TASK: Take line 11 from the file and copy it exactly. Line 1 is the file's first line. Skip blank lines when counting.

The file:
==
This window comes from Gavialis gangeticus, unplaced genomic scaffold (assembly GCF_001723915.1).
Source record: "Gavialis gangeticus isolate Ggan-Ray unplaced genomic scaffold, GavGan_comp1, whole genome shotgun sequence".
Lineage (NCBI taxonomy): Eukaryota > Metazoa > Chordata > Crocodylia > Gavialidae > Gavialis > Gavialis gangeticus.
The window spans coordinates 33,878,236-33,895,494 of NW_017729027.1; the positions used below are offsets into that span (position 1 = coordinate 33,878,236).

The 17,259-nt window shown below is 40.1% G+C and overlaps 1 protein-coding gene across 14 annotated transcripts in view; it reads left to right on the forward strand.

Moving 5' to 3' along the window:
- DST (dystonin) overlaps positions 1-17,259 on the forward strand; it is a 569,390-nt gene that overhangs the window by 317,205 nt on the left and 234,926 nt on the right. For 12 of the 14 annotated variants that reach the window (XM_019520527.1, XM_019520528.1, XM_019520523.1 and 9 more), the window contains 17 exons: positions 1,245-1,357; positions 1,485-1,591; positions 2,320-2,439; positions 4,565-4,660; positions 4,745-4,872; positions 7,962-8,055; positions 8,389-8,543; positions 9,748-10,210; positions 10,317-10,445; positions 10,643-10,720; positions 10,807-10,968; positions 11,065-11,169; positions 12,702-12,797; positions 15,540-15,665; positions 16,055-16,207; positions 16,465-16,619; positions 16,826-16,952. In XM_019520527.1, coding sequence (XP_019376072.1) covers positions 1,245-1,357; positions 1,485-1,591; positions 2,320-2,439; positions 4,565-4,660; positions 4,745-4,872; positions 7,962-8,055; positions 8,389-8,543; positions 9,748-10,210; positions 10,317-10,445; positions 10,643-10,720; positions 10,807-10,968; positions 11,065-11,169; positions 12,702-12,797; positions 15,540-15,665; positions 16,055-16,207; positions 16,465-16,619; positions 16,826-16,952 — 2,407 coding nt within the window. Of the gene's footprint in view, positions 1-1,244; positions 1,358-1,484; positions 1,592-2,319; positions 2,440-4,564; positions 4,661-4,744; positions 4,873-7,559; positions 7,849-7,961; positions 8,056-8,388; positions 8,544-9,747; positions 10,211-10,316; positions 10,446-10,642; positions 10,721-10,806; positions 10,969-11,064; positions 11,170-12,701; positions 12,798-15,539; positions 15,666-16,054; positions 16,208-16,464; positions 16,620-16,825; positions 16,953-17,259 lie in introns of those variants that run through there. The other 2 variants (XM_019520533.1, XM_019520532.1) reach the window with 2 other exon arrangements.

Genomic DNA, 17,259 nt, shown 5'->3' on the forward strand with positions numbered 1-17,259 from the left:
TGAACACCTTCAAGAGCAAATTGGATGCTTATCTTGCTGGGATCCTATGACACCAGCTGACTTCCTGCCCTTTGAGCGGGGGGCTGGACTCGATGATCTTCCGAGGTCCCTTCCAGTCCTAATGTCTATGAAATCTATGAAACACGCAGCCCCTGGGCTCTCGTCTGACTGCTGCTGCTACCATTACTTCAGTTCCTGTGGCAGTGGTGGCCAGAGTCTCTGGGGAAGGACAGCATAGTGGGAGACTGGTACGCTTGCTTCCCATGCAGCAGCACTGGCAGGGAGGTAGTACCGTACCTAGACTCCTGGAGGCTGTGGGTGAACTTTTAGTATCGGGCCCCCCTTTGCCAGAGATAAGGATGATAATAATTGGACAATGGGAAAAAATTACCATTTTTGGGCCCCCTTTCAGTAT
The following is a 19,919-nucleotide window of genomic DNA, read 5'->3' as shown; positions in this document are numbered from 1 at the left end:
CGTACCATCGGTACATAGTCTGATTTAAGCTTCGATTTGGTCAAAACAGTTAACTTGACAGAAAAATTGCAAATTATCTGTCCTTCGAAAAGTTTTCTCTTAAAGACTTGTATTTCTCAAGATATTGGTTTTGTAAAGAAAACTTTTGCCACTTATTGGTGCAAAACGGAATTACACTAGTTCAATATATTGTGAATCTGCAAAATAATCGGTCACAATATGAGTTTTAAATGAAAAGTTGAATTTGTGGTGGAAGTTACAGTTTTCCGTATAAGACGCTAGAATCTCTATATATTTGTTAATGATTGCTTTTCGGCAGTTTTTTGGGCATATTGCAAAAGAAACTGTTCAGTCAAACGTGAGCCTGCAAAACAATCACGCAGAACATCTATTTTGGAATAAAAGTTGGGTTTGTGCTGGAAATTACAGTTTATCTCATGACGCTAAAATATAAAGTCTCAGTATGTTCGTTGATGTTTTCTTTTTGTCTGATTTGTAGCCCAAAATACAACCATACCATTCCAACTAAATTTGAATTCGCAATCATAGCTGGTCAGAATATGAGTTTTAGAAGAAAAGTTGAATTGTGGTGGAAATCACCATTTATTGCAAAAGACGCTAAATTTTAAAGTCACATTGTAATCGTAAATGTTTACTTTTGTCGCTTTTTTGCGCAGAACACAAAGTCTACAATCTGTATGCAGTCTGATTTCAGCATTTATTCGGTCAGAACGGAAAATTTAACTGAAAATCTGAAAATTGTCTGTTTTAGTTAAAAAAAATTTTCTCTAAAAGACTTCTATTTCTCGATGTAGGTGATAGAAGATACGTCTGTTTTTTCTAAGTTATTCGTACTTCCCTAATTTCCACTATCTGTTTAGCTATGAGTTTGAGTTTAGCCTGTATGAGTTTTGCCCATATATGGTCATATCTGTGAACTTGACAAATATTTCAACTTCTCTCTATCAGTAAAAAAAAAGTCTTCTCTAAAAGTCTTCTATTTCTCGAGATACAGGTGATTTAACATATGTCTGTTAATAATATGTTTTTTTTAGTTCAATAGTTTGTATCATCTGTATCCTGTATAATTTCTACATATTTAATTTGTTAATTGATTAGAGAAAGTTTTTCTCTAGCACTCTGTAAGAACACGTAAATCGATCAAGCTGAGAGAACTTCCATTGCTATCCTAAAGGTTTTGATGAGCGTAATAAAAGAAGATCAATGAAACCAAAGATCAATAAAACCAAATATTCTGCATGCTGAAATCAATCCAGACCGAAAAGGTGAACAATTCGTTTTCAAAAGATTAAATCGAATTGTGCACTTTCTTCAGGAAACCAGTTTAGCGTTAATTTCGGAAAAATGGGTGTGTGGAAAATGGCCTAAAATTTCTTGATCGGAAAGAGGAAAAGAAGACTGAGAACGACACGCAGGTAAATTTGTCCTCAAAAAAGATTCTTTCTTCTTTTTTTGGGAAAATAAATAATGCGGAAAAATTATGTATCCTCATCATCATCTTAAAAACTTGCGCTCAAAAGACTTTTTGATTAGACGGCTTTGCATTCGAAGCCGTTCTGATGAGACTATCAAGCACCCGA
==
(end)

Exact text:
CGTACCATCGGTACATAGTCTGATTTAAGCTTCGATTTGGTCAAAACAGTTAACTTGACAGAAAAATTGCAAATTATCTGTCCTTCGAAAAGTTTTCTCTTAAAGACTTGTATTTCTCAAGATATTGGTTTTGTAAAGAAAACTTTTGCCACTTATTGGTGCAAAACGGAATTACACTAGTTCAATATATTGTGAATCTGCAAAATAATCGGTCACAATATGAGTTTTAAATGAAAAGTTGAATTTGTGGTGGAAGTTACAGTTTTCCGTATAAGACGCTAGAATCTCTATATATTTGTTAATGATTGCTTTTCGGCAGTTTTTTGGGCATATTGCAAAAGAAACTGTTCAGTCAAACGTGAGCCTGCAAAACAATCACGCAGAACATCTATTTTGGAATAAAAGTTGGGTTTGTGCTGGAAATTACAGTTTATCTCATGACGCTAAAATATAAAGTCTCAGTATGTTCGTTGATGTTTTCTTTTTGTCTGATTTGTAGCCCAAAATACAACCATACCATTCCAACTAAATTTGAATTCGCAATCATAGCTGGTCAGAATATGAGTTTTAGAAGAAAAGTTGAATTGTGGTGGAAATCACCATTTATTGCAAAAGACGCTAAATTTTAAAGTCACATTGTAATCGTAAATGTTTACTTTTGTCGCTTTTTTGCGCAGAACACAAAGTCTACAATCTGTATGCAGTCTGATTTCAGCATTTATTCGGTCAGAACGGAAAATTTAACTGAAAATCTGAAAATTGTCTGTTTTAGTTAAAAAAAATTTTCTCTAAAAGACTTCTATTTCTCGATGTAGGTGATAGAAGATACGTCTGTTTTTTCTAAGTTATTCGTACTTCCCTAATTTCCACTATCTGTTTAGCTATGAGTTTGAGTTTAGCCTGTATGAGTTTTGCCCATATATGGTCATATCTGTGAACTTGACAAATATTTCAACTTCTCTCTATCAGTAAAAAAAAAGTCTTCTCTAAAAGTCTTCTATTTCTCGAGATACAGGTGATTTAACATATGTCTGTTAATAATATGTTTTTTTTAGTTCAATAGTTTGTATCATCTGTATCCTGTATAATTTCTACATATTTAATTTGTTAATTGATTAGAGAAAGTTTTTCTCTAGCACTCTGTAAGAACACGTAAATCGATCAAGCTGAGAGAACTTCCATTGCTATCCTAAAGGTTTTGATGAGCGTAATAAAAGAAGATCAATGAAACCAAAGATCAATAAAACCAAATATTCTGCATGCTGAAATCAATCCAGACCGAAAAGGTGAACAATTCGTTTTCAAAAGATTAAATCGAATTGTGCACTTTCTTCAGGAAACCAGTTTAGCGTTAATTTCGGAAAAATGGGTGTGTGGAAAATGGCCTAAAATTTCTTGATCGGAAAGAGGAAAAGAAGACTGAGAACGACACGCAGGTAAATTTGTCCTCAAAAAAGATTCTTTCTTCTTTTTTTGGGAAAATAAATAATGCGGAAAAATTATGTATCCTCATCATCATCTTAAAAACTTGCGCTCAAAAGACTTTTTGATTAGACGGCTTTGCATTCGAAGCCGTTCTGATGAGACTATCAAGCACCCGA